Wakened by the angel, Zechariah sees a golden lampstand topped by a bowl, which has seven lamps, each having seven lips. Next to the lampstand are two olive trees with branches pouring out oil representing the "two anointed ones who stand by the Lord," perhaps the collaborative leadership of the governor Zerubbabel and the high priest Joshua. In the midst of the vision is an oracle that Zerubbabel will finish the temple.
G. The Sixth Vision (Zechariah 5:1-4)
Five visions of promise are followed by judgment in the sixth and seven visions, which declare that wickedness must be removed. The sixth vision is a flying scroll, which represents a curse against those who steal and those who swear falsely. Their houses will be destroyed.
H. The Seventh Vision (Zechariah 5:5-11)
Zechariah sees a basket (ephah, about seven gallons) of iniquity. The woman sitting in it, says the angel, is wickedness. Two women carry the basket to the land of Shinar--that is, the land of wickedness--which may be Babylon or Mesopotamia.
I. The Eighth Vision (Zechariah 6:1-8)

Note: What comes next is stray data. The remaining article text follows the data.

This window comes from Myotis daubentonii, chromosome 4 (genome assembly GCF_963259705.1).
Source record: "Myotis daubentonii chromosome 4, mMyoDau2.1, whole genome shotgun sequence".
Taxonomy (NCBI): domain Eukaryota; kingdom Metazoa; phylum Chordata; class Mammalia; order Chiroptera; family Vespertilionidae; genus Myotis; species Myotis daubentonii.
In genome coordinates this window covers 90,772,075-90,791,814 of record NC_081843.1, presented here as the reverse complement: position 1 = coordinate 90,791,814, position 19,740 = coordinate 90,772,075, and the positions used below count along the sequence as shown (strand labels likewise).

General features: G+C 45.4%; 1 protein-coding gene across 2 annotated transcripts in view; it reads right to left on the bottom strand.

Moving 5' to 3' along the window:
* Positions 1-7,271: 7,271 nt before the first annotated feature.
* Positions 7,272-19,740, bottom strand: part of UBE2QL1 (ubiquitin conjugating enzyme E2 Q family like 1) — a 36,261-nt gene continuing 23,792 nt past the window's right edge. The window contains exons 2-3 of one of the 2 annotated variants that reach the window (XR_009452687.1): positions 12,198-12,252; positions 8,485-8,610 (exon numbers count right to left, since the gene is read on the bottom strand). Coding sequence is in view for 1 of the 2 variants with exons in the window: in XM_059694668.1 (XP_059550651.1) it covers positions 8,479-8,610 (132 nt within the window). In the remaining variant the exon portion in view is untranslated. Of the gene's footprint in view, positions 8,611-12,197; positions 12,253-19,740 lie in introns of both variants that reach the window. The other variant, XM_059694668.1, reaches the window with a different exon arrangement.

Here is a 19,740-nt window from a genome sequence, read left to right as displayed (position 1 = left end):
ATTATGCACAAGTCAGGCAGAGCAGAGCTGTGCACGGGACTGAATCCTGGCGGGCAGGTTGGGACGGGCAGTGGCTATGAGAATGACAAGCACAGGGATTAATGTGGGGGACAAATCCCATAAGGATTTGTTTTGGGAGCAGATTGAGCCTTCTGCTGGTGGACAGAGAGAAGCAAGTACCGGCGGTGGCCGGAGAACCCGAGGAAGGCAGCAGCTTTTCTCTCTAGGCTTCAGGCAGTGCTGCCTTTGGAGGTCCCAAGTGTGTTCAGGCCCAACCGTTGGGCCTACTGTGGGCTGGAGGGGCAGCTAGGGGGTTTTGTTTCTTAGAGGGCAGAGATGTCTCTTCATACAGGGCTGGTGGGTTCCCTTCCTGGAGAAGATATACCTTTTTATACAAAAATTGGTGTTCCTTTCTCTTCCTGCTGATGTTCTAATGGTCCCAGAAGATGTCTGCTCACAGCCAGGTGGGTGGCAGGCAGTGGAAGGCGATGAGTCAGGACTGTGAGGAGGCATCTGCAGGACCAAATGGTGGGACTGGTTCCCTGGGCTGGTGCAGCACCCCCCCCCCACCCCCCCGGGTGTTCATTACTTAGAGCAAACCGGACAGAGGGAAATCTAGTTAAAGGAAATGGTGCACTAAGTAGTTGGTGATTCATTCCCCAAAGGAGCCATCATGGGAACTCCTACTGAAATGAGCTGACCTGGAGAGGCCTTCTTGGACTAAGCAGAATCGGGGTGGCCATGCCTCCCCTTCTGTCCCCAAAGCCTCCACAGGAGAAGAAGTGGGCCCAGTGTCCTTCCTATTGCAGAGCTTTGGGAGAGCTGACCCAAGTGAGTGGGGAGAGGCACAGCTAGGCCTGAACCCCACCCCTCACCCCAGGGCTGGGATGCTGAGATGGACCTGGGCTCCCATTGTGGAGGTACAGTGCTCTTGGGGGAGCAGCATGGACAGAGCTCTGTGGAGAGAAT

The four horsemen from the first vision appear again, this time on chariots. They are the four "winds of heaven," patrolling the earth on behalf of the Lord.
III. The Coronation and the Branch (Zechariah 6:9-15)
The Lord instructs Zechariah to make a crown for the man named "Branch" who will finish the temple, with the priest by his side, "with peaceful understanding between the two of them." The passage is confusing, implying a leader and a priest, but omits mention of Zerubbabel, presumably the leader. The oracle suggests the peaceful collaboration of governor and priest. Some connect the Branch to the shoot from Jesse in Isaiah 11:1 and take it as a messianic reference.
IV. Oracles about the Practice of Religion (Zechariah 7 and 8)